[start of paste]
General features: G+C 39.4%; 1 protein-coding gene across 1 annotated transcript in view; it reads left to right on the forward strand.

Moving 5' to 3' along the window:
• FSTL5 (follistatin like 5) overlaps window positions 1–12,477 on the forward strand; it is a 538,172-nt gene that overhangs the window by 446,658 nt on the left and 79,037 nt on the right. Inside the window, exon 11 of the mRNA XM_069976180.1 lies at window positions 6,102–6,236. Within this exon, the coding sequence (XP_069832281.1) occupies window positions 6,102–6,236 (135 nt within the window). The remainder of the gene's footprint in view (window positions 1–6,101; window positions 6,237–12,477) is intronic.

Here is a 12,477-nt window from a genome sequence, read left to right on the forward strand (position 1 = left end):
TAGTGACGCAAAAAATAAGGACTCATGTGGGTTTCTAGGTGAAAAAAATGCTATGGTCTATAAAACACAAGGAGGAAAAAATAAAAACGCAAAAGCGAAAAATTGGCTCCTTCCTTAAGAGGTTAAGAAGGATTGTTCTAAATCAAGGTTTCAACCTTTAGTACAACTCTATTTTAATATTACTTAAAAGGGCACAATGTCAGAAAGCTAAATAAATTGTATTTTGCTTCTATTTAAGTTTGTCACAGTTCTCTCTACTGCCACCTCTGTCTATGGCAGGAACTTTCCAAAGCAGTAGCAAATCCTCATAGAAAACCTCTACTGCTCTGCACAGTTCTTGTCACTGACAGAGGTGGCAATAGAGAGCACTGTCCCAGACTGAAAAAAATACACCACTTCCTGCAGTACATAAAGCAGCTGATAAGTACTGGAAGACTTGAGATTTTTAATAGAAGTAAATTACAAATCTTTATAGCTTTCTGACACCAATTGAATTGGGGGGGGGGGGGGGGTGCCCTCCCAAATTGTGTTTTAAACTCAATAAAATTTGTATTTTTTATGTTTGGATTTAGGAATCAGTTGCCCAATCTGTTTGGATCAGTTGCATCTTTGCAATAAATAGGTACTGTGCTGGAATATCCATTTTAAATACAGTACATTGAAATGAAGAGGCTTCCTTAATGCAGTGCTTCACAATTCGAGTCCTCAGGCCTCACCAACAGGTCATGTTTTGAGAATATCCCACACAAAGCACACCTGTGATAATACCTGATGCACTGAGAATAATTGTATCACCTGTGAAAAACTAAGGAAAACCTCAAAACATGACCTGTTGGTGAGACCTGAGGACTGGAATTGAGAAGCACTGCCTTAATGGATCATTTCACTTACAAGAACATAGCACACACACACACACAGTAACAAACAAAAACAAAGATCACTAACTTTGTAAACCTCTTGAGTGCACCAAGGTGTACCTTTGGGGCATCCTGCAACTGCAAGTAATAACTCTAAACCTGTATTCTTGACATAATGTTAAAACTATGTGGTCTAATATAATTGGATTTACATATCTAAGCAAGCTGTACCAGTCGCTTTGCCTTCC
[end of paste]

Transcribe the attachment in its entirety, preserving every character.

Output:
General features: G+C 39.4%; 1 protein-coding gene across 1 annotated transcript in view; it reads left to right on the forward strand.

Moving 5' to 3' along the window:
• FSTL5 (follistatin like 5) overlaps window positions 1–12,477 on the forward strand; it is a 538,172-nt gene that overhangs the window by 446,658 nt on the left and 79,037 nt on the right. Inside the window, exon 11 of the mRNA XM_069976180.1 lies at window positions 6,102–6,236. Within this exon, the coding sequence (XP_069832281.1) occupies window positions 6,102–6,236 (135 nt within the window). The remainder of the gene's footprint in view (window positions 1–6,101; window positions 6,237–12,477) is intronic.

Here is a 12,477-nt window from a genome sequence, read left to right on the forward strand (position 1 = left end):
TAGTGACGCAAAAAATAAGGACTCATGTGGGTTTCTAGGTGAAAAAAATGCTATGGTCTATAAAACACAAGGAGGAAAAAATAAAAACGCAAAAGCGAAAAATTGGCTCCTTCCTTAAGAGGTTAAGAAGGATTGTTCTAAATCAAGGTTTCAACCTTTAGTACAACTCTATTTTAATATTACTTAAAAGGGCACAATGTCAGAAAGCTAAATAAATTGTATTTTGCTTCTATTTAAGTTTGTCACAGTTCTCTCTACTGCCACCTCTGTCTATGGCAGGAACTTTCCAAAGCAGTAGCAAATCCTCATAGAAAACCTCTACTGCTCTGCACAGTTCTTGTCACTGACAGAGGTGGCAATAGAGAGCACTGTCCCAGACTGAAAAAAATACACCACTTCCTGCAGTACATAAAGCAGCTGATAAGTACTGGAAGACTTGAGATTTTTAATAGAAGTAAATTACAAATCTTTATAGCTTTCTGACACCAATTGAATTGGGGGGGGGGGGGGGGTGCCCTCCCAAATTGTGTTTTAAACTCAATAAAATTTGTATTTTTTATGTTTGGATTTAGGAATCAGTTGCCCAATCTGTTTGGATCAGTTGCATCTTTGCAATAAATAGGTACTGTGCTGGAATATCCATTTTAAATACAGTACATTGAAATGAAGAGGCTTCCTTAATGCAGTGCTTCACAATTCGAGTCCTCAGGCCTCACCAACAGGTCATGTTTTGAGAATATCCCACACAAAGCACACCTGTGATAATACCTGATGCACTGAGAATAATTGTATCACCTGTGAAAAACTAAGGAAAACCTCAAAACATGACCTGTTGGTGAGACCTGAGGACTGGAATTGAGAAGCACTGCCTTAATGGATCATTTCACTTACAAGAACATAGCACACACACACACACAGTAACAAACAAAAACAAAGATCACTAACTTTGTAAACCTCTTGAGTGCACCAAGGTGTACCTTTGGGGCATCCTGCAACTGCAAGTAATAACTCTAAACCTGTATTCTTGACATAATGTTAAAACTATGTGGTCTAATATAATTGGATTTACATATCTAAGCAAGCTGTACCAGTCGCTTTGCCTTCC